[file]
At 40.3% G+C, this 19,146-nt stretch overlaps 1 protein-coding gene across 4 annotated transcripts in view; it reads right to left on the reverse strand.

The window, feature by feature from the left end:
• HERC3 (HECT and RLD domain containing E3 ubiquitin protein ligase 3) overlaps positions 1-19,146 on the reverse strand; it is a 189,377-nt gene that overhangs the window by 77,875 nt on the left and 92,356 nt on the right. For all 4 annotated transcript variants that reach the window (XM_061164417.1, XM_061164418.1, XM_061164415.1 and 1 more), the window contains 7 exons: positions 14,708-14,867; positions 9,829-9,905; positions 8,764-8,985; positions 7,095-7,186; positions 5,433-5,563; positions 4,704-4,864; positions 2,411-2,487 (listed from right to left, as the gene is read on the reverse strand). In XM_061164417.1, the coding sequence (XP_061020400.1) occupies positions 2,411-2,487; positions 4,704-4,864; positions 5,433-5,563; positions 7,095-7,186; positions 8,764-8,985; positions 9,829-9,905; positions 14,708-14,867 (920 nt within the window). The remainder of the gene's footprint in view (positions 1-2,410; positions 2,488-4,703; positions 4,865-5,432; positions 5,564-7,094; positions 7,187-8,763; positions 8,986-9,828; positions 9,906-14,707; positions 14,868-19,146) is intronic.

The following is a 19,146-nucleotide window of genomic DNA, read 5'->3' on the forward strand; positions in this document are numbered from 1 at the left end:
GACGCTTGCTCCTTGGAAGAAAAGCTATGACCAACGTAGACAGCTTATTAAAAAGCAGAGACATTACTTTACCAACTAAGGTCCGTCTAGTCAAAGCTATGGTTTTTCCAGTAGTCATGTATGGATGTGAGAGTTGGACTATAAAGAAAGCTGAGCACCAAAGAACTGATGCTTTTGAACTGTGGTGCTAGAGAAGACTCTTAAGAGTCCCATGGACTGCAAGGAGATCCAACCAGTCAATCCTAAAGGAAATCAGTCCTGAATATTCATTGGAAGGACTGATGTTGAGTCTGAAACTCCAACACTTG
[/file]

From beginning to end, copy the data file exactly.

At 40.3% G+C, this 19,146-nt stretch overlaps 1 protein-coding gene across 4 annotated transcripts in view; it reads right to left on the reverse strand.

The window, feature by feature from the left end:
• HERC3 (HECT and RLD domain containing E3 ubiquitin protein ligase 3) overlaps positions 1-19,146 on the reverse strand; it is a 189,377-nt gene that overhangs the window by 77,875 nt on the left and 92,356 nt on the right. For all 4 annotated transcript variants that reach the window (XM_061164417.1, XM_061164418.1, XM_061164415.1 and 1 more), the window contains 7 exons: positions 14,708-14,867; positions 9,829-9,905; positions 8,764-8,985; positions 7,095-7,186; positions 5,433-5,563; positions 4,704-4,864; positions 2,411-2,487 (listed from right to left, as the gene is read on the reverse strand). In XM_061164417.1, the coding sequence (XP_061020400.1) occupies positions 2,411-2,487; positions 4,704-4,864; positions 5,433-5,563; positions 7,095-7,186; positions 8,764-8,985; positions 9,829-9,905; positions 14,708-14,867 (920 nt within the window). The remainder of the gene's footprint in view (positions 1-2,410; positions 2,488-4,703; positions 4,865-5,432; positions 5,564-7,094; positions 7,187-8,763; positions 8,986-9,828; positions 9,906-14,707; positions 14,868-19,146) is intronic.

The following is a 19,146-nucleotide window of genomic DNA, read 5'->3' on the forward strand; positions in this document are numbered from 1 at the left end:
GACGCTTGCTCCTTGGAAGAAAAGCTATGACCAACGTAGACAGCTTATTAAAAAGCAGAGACATTACTTTACCAACTAAGGTCCGTCTAGTCAAAGCTATGGTTTTTCCAGTAGTCATGTATGGATGTGAGAGTTGGACTATAAAGAAAGCTGAGCACCAAAGAACTGATGCTTTTGAACTGTGGTGCTAGAGAAGACTCTTAAGAGTCCCATGGACTGCAAGGAGATCCAACCAGTCAATCCTAAAGGAAATCAGTCCTGAATATTCATTGGAAGGACTGATGTTGAGTCTGAAACTCCAACACTTG